Organization of Information Requirements

By February 27, 2021Scalefree Newsletter

Just a Recommendation…how we Organize our Information Requirements

 

Information is required by business users throughout the industry. However, as part of our consulting engagements, we also encounter a lack of proper description as to what the business user actually needs. 

So, we want to use this article to present the way we structure our information requirements internally at Scalefree as well as the way we do so for many of our customers.

What about User Stories?

We all know user stories from Scrum and many business intelligence projects.
Their structure is typically something that looks like:

As a <type of user>, I want <some goal> so that <some reason>.

The following example represents a typical user story we would receive in a project:

As a <marketing user>, I want <to have an overview report with the number of leads from a marketing channel> so that <I can adjust the marketing budget accordingly>.

Now, what should we do with this user story?
Many details are missing, and yes, we all know about product backlog refinement. The problem is that the user story is just not sufficient enough within business intelligence efforts and some structure might be of help.

Information Requirements

Developers in enterprise data warehousing and business intelligence need much more detail than just the user story. On the other hand, the user story is a good starting point for the information requirement. So, it can be treated as a typical introduction. The overall structure looks like this:

  1. User story (introduction)
  2. Graphical mockup
  3. Detailed explanation
  4. List of KPIs
  5. List of data sources
  6. Test cases

Let’s discuss these sections in more detail below.

Introduction

As already mentioned, this is the user story and a good starting point to introduce the information requirement by the business user. For efficiency’s sake, ensure to state the business value so it is clear to the development team.

Graphical Mockup

Graphical concepts support the clarity of the information requirement. As such, it’s a helpful tool to add another angle to the same requirement. The graphical mockup could be anything such as: 

  • a screenshot or printout of the legacy report that needs to be rebuilt
  • a spreadsheet mockup that looks like the final report or dashboard
  • A drawing in a tool like Microsoft Visio, Lucidchart and the like
  • A scribbling on paper

All options have in common that they are as close as possible to the final end product and should include as many details as possible, including graphical aspects, chart options, example values, highlighting, etc.

Detailed Explanation

The next section essentially explains the mockup from the previous section in all relevant details. Refer to the diagram and explain everything that should be included in the final outcome required by the developer to understand the need, the work to be done and the business expectation. Please note that adding references to the mockup diagram might be helpful to better reference details on the diagram.

List of KPIs

Measures and other calculations should be explained in more detail here. Internally, we use a data store where we keep the structures of the KPIs, how they reference each other and all the required details to calculate the measures as well as all the details to understand them: e.g. what is a good trend (upwards, downwards, steady)? Any defined thresholds? Who is the owner of the measure, etc.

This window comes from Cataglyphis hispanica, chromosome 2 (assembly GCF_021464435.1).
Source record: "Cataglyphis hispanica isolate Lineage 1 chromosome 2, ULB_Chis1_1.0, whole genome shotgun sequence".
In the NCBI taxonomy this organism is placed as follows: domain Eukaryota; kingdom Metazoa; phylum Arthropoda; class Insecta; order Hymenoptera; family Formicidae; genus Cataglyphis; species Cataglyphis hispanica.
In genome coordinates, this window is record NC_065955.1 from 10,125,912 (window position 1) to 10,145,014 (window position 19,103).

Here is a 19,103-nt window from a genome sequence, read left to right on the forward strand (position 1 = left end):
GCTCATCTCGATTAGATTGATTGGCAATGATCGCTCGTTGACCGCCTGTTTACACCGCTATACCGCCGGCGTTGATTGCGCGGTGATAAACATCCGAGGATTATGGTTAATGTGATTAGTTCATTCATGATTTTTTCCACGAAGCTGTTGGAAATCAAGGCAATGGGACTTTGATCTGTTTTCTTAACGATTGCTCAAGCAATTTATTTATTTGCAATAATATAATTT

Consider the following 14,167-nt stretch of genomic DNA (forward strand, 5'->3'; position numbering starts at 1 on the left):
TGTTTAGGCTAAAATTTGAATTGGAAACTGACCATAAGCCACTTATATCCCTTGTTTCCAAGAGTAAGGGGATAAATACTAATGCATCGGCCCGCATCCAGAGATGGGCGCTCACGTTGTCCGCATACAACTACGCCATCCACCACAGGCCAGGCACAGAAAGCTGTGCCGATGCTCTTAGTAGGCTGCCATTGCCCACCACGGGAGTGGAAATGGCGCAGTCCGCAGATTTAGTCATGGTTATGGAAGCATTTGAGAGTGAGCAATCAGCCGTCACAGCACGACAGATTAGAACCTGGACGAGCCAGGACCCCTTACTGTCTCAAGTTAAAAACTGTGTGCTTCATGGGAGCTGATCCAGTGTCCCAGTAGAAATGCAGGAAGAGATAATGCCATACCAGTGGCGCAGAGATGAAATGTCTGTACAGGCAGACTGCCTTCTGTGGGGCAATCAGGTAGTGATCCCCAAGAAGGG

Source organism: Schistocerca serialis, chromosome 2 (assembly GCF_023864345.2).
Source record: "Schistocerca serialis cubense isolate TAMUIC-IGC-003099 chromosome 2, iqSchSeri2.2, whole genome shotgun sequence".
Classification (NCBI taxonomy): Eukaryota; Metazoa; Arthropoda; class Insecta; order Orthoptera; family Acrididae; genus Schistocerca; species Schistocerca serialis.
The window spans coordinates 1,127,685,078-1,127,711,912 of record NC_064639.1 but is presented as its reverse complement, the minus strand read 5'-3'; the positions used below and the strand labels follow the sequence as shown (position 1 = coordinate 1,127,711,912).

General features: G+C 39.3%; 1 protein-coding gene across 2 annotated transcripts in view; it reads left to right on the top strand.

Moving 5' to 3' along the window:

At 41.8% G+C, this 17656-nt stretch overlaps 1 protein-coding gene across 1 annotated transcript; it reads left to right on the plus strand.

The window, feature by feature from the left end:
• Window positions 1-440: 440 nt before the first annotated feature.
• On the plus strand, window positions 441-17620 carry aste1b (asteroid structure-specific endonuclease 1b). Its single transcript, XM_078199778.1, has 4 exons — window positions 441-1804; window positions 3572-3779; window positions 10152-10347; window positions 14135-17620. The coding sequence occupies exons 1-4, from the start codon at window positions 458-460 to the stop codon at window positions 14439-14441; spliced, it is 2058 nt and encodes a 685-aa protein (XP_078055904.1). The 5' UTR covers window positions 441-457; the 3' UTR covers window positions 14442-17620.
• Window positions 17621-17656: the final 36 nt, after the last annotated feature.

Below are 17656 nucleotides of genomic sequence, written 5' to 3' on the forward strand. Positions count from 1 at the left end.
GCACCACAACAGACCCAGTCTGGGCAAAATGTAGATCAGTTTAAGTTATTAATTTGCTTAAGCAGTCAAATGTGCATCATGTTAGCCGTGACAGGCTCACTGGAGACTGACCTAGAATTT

In simple cases, a Wiki page per KPI is sufficient. In other cases, you might add them to MDM or any other KPI system.
Know of another method? Leave a comment if you want to point us towards commercial and open source systems to define KPIs.

List of Data Sources

Once the details are established, the important question is: where is the data coming from? To that end, list it in this section. Internally, we have a namespace in our Wiki, where we describe and define our data sources in all relevant details.
If you are interested in this structure, just leave a comment!

If there is any interest, it might be another good blog article. But we are also happy to learn from you, so drop links to interesting examples.

Test Cases

Another important section includes manual test cases for the user acceptance test (UAT). Note, they shouldn’t be hidden except if you want to waste your time in the sprint review meeting. Make them transparent so every team member can test this by themselves.

Maximizing the Value of Information Requirements

This completes the structure of the information requirement, but now, what about maximising the value of it? It’s already great for documenting the requirements of the business user, but we typically go even further. Once the requirements have been completed and the dashboard or report put into production, we also need some user documentation. What we typically do is to turn the information requirement into the user documentation by replacing the graphical mockup by an actual screenshot of the produced artifact and polishing the text.

That maximizes the value from the effort, reduces the overall costs and keeps the document in the most up-to-date fashion in the long term. In case of change requests, we typically create a ticket and update both the dashboard or report and the documentation as part of the “definition of done”.

We hope that helps to clarify a bit of how we like to have information requirements documented. Feel free to share this document with your business users and make sure to leave a comment with your feedback!

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